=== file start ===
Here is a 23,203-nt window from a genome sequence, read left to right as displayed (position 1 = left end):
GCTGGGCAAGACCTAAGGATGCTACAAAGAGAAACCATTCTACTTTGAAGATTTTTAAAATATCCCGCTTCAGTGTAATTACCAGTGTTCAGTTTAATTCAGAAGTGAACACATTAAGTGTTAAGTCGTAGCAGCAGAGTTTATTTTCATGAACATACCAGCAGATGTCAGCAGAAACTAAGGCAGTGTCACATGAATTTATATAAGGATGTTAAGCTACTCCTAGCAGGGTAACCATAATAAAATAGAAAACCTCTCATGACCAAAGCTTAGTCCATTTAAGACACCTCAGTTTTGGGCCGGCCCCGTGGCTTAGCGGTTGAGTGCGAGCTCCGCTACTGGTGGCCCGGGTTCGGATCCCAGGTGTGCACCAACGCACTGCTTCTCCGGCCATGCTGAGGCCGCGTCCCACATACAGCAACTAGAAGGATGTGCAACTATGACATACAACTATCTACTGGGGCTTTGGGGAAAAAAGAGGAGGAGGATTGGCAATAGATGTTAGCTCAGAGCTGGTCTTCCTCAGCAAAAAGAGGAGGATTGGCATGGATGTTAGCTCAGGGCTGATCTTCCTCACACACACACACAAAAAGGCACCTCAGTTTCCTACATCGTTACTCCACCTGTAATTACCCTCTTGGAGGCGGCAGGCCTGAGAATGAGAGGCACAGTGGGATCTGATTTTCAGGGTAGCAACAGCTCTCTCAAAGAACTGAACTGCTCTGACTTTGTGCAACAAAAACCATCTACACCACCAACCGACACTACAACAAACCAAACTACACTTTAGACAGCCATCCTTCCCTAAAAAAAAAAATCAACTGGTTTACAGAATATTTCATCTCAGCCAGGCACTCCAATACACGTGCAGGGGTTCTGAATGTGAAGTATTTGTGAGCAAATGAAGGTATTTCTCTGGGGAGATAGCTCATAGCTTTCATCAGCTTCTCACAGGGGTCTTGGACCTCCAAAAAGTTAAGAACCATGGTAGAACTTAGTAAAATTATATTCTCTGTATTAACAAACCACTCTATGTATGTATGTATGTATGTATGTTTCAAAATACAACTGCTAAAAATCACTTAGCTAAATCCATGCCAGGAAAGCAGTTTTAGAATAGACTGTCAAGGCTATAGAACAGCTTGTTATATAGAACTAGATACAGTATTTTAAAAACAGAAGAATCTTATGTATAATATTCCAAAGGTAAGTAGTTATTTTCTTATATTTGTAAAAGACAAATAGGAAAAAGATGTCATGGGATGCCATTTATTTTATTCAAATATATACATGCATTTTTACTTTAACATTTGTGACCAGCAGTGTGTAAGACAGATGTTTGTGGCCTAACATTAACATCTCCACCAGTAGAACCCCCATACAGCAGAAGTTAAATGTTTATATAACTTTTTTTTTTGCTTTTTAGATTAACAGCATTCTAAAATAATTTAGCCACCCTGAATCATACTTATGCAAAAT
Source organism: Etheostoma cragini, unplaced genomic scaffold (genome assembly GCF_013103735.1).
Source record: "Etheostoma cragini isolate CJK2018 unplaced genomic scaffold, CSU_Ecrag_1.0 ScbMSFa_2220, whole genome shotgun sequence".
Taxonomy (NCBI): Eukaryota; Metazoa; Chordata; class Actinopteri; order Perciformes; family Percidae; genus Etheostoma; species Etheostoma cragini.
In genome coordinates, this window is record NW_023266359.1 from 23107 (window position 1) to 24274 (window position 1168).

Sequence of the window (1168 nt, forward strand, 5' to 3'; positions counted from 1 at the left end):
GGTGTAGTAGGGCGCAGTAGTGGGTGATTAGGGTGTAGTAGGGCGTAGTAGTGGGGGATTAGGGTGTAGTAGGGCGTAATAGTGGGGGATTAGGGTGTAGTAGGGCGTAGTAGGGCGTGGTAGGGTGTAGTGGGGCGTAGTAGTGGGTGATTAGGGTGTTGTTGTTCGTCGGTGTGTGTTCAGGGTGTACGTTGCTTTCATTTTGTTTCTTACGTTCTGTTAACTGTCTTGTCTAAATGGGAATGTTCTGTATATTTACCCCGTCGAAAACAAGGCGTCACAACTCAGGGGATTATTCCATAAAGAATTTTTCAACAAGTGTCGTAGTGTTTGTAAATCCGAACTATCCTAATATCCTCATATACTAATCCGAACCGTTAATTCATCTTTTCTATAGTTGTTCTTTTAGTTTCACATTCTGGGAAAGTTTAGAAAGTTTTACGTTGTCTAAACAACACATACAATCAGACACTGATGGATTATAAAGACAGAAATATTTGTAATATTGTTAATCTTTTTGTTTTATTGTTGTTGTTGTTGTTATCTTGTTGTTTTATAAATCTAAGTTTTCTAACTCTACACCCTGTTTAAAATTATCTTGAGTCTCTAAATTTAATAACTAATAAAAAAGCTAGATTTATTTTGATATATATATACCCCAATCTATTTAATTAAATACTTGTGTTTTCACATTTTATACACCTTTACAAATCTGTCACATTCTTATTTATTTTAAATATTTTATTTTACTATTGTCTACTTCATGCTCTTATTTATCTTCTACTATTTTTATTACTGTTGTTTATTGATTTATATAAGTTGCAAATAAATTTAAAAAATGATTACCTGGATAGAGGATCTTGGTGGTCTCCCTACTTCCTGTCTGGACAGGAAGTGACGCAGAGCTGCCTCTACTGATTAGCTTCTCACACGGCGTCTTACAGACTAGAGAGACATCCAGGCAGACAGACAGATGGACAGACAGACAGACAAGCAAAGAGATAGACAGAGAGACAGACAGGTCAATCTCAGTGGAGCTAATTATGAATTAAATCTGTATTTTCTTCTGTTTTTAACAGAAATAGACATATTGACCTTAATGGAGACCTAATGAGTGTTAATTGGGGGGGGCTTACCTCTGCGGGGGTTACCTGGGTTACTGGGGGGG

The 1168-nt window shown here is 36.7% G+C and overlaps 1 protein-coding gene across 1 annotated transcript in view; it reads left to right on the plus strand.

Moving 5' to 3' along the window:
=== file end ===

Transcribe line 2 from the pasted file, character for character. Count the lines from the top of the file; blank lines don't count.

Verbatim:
GCTGGGCAAGACCTAAGGATGCTACAAAGAGAAACCATTCTACTTTGAAGATTTTTAAAATATCCCGCTTCAGTGTAATTACCAGTGTTCAGTTTAATTCAGAAGTGAACACATTAAGTGTTAAGTCGTAGCAGCAGAGTTTATTTTCATGAACATACCAGCAGATGTCAGCAGAAACTAAGGCAGTGTCACATGAATTTATATAAGGATGTTAAGCTACTCCTAGCAGGGTAACCATAATAAAATAGAAAACCTCTCATGACCAAAGCTTAGTCCATTTAAGACACCTCAGTTTTGGGCCGGCCCCGTGGCTTAGCGGTTGAGTGCGAGCTCCGCTACTGGTGGCCCGGGTTCGGATCCCAGGTGTGCACCAACGCACTGCTTCTCCGGCCATGCTGAGGCCGCGTCCCACATACAGCAACTAGAAGGATGTGCAACTATGACATACAACTATCTACTGGGGCTTTGGGGAAAAAAGAGGAGGAGGATTGGCAATAGATGTTAGCTCAGAGCTGGTCTTCCTCAGCAAAAAGAGGAGGATTGGCATGGATGTTAGCTCAGGGCTGATCTTCCTCACACACACACACAAAAAGGCACCTCAGTTTCCTACATCGTTACTCCACCTGTAATTACCCTCTTGGAGGCGGCAGGCCTGAGAATGAGAGGCACAGTGGGATCTGATTTTCAGGGTAGCAACAGCTCTCTCAAAGAACTGAACTGCTCTGACTTTGTGCAACAAAAACCATCTACACCACCAACCGACACTACAACAAACCAAACTACACTTTAGACAGCCATCCTTCCCTAAAAAAAAAAATCAACTGGTTTACAGAATATTTCATCTCAGCCAGGCACTCCAATACACGTGCAGGGGTTCTGAATGTGAAGTATTTGTGAGCAAATGAAGGTATTTCTCTGGGGAGATAGCTCATAGCTTTCATCAGCTTCTCACAGGGGTCTTGGACCTCCAAAAAGTTAAGAACCATGGTAGAACTTAGTAAAATTATATTCTCTGTATTAACAAACCACTCTATGTATGTATGTATGTATGTATGTTTCAAAATACAACTGCTAAAAATCACTTAGCTAAATCCATGCCAGGAAAGCAGTTTTAGAATAGACTGTCAAGGCTATAGAACAGCTTGTTATATAGAACTAGATACAGTATTTTAAAAACAGAAGAATCTTATGTATAATATTCCAAAGGTAAGTAGTTATTTTCTTATATTTGTAAAAGACAAATAGGAAAAAGATGTCATGGGATGCCATTTATTTTATTCAAATATATACATGCATTTTTACTTTAACATTTGTGACCAGCAGTGTGTAAGACAGATGTTTGTGGCCTAACATTAACATCTCCACCAGTAGAACCCCCATACAGCAGAAGTTAAATGTTTATATAACTTTTTTTTTTGCTTTTTAGATTAACAGCATTCTAAAATAATTTAGCCACCCTGAATCATACTTATGCAAAAT